FROM camping and motorbike riding on her spare days, to working as an apprentice industrial electrician during the week, Gippsland Power’s Emily Haeusler has always enjoyed using her hands.
It comes without surprise that the Power defender has improved rapidly in season 2018, with intercept marking and rarely losing a one-on-one contest as the cornerstones of her game. Originally a midfielder, Haeusler was thrown into a role at half-back after round one and has been one of the most consistent defenders across the season, earning her a place in the AFL Draft Central TAC Cup Team of the Year.
“I’ve mainly played through the midfield and this is only my third year, but I got put in the half-back and that was something quite new to me,” Haeusler said. “I had to ask where to stand when the ball goes up. “It’s been a really good year and I’ve developed so much, kicking on both feet and playing a new position it’s just great.”
Haeusler said she loved attacking the ball and had learnt when to approach a contest, and when to hang back. Her disposal by foot is the next step for her as a footballer to improve.
“I think that (my improvements) would mainly be my kicking,” she said. “I still kick them ones that are not high and they’re not direct, but there’s always room for improvement in that kind of thing.”
Her football journey almost could have been different had she not taken the opportunity to have a kick at her local school.
“So my brothers, they always played football and that was sort of everything I wanted to do, but it was always the boys’ sport and my dad said ‘Nah you can’t play because you’ll get hurt’,” Haeusler said. “So I started playing footy in Year 7 with the girls team and just loved it ever since. I came to Gippsland Power and just it’s just been my thing, I think I’ve found my groove.”
The friendships brought about by the sport, and particularly at the Gippsland Power, have been some of the best memories for Haeusler over the past couple of years, and many long road trips have been spent chatting on the way to games.
:For training I’ve only got to go 20 minutes, it’s really, really convenient and I’m very lucky in that way,” Haeusler said. “(For) games they’re mainly Melbourne-based because we’re a country team, but it still doesn’t affect me because I carpool with a lot of friends. “It doesn’t change my love for the game and wanting to be there.”
Haeusler is the first to admit she is probably in a different situation to many other top-age TAC Cup Girls footballers.
“There’s not many girls that are out of school,” she said. “We’ve got those few that are 19 year-olds and in uni. “But I’m a first year apprentice which is very different and it’s hard because I can get quite tired and sometimes I will work and still go to the footy. “The girls and the club have been very understanding of that though, so it’s good.”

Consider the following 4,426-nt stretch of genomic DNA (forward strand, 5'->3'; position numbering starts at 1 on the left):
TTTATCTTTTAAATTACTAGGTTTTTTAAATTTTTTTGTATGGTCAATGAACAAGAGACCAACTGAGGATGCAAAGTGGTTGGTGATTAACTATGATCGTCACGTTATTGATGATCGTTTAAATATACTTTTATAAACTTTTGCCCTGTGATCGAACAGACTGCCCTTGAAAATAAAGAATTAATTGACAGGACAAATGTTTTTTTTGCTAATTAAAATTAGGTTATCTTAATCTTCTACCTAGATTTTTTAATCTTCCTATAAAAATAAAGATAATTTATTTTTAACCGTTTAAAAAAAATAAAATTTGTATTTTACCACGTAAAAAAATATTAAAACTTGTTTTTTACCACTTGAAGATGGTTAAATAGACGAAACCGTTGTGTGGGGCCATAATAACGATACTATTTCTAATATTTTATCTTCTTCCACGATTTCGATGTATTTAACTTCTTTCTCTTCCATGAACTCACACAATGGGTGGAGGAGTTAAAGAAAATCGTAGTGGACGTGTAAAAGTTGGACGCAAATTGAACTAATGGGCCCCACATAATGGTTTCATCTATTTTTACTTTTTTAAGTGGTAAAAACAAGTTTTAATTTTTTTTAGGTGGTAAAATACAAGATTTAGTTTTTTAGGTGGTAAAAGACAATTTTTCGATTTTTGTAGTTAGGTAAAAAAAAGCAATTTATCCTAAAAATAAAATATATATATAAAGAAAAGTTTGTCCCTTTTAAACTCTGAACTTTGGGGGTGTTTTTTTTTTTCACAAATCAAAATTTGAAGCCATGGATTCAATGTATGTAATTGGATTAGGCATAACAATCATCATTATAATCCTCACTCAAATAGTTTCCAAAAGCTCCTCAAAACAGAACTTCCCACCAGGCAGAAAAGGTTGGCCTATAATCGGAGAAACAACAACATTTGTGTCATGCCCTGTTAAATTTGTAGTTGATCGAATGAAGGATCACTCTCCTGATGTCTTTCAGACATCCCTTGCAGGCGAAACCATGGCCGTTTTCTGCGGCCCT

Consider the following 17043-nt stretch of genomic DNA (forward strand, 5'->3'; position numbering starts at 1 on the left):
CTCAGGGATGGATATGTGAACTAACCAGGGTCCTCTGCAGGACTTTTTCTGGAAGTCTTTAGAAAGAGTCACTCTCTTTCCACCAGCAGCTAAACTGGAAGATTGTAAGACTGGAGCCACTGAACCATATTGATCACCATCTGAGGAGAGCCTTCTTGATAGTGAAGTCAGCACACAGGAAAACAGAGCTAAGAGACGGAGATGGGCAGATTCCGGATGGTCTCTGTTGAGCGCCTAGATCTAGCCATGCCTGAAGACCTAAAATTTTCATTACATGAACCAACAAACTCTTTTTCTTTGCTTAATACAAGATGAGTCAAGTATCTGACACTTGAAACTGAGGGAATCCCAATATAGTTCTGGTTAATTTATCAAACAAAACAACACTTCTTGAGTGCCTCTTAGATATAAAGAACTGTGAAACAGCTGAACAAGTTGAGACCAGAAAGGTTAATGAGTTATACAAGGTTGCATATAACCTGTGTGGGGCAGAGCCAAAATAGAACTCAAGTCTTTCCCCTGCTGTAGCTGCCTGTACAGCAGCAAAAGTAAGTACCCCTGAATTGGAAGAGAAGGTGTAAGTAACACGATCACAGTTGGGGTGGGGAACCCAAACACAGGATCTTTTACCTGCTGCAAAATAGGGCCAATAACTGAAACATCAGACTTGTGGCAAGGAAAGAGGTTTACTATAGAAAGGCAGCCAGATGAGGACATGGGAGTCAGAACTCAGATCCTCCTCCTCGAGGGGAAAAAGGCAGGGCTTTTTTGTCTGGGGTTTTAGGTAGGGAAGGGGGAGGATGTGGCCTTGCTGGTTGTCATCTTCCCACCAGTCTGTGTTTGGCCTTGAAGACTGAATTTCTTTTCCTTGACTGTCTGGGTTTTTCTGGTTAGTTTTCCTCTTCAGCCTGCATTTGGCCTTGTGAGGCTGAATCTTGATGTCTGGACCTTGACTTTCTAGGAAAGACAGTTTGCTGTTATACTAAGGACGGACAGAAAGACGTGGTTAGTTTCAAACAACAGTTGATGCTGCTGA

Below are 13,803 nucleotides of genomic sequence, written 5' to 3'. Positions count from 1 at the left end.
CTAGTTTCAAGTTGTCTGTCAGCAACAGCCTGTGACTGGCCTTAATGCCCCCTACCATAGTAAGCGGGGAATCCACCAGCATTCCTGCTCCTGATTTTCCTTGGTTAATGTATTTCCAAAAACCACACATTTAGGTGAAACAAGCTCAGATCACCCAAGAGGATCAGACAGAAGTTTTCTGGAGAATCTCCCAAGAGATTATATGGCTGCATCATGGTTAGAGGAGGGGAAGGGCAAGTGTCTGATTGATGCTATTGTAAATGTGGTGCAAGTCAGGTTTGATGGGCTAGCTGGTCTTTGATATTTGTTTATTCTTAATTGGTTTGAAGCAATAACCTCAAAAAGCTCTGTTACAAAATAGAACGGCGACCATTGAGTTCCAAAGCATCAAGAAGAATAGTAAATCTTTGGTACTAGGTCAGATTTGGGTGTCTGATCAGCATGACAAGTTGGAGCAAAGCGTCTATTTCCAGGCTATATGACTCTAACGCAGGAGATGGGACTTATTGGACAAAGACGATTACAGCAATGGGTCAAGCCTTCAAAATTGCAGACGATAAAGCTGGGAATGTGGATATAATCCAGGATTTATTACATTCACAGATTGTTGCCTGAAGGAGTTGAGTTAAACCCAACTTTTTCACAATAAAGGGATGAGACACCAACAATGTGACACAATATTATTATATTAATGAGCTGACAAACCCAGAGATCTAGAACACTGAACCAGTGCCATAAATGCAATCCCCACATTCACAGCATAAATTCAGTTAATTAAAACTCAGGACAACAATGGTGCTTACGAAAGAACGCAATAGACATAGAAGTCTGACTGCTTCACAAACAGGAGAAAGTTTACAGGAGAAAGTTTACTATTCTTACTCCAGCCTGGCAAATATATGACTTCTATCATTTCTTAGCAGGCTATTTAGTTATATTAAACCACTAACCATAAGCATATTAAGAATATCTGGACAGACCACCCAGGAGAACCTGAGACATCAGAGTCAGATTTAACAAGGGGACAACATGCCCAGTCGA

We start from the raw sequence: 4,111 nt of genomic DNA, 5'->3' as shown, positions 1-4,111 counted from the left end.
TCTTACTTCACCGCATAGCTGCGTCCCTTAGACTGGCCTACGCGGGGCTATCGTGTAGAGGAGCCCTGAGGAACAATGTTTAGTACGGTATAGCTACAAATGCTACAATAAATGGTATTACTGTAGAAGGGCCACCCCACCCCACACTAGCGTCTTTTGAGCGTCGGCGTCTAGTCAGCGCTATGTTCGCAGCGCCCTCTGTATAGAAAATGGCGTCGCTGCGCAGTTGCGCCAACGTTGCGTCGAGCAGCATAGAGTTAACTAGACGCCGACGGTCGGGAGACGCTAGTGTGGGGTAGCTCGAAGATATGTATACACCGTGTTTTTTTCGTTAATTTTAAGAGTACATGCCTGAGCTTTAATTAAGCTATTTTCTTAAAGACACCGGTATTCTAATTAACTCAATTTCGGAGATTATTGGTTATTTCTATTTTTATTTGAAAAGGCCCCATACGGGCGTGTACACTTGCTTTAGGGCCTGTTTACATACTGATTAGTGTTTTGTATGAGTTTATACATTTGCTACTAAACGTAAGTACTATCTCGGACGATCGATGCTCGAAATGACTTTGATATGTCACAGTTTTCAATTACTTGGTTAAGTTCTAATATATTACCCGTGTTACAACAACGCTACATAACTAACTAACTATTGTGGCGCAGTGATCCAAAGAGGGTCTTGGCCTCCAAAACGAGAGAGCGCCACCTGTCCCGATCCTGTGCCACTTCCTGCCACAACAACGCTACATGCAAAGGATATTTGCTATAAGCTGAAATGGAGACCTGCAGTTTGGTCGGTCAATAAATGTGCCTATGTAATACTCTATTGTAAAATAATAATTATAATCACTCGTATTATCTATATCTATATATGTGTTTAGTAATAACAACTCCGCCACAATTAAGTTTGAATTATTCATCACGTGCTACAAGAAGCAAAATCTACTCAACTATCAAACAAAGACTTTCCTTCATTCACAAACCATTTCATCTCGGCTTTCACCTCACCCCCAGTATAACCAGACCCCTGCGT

The 17 year-old apprentice industrial electrician is following a passion of hers, that combines a number of aspects she loves.
“I’ve always wanted to do things with my hands but I still love physics and the maths based side of everything like that, so electrician was sort of the way to go,” she said. “It still engaged my brain a lot of the time, but it was a practical job.”
Outside of work and football, Haeusler loves family trips, and will pitch a tent or jump on a motorbike whenever she gets the chance.
“We’re a very outdoorsy family so I’ve just done whatever the brother did and followed in his footsteps, so lots of going up the bush with the family and any of that sort of stuff,” she said. “That is (the perfect weekend), and sometimes I incorporate them both (footy and outdoors activities). “Obviously footy’s my priority for the weekend, but if I get the Sunday off, I will go up the bush. “That’s our thing.”
Haeusler hopes her passion for the sport she loves rubs off on the way she plays, with the goal of improving even more as the year goes on.
“(I’m looking forward to) people knowing who I am and (thinking) she’s still only young and she’s come from sort of nowhere and she really has that passion and that drive to get better,” she said. “Hopefully (I can) play some VFL. “I did get a letter for Vic Country so I’m trying my very best to see how far I can go with that and see where it takes me.”
The amount of opportunities now available in the youth girls space has not been lost on Haeusler and has a message for anyone considering taking up the sport.
“It’s up and coming and exciting, there’s so many opportunities,” she said. “If they’re there, why not have a go and say yes to all them things? “There’s always room for improvement and development.”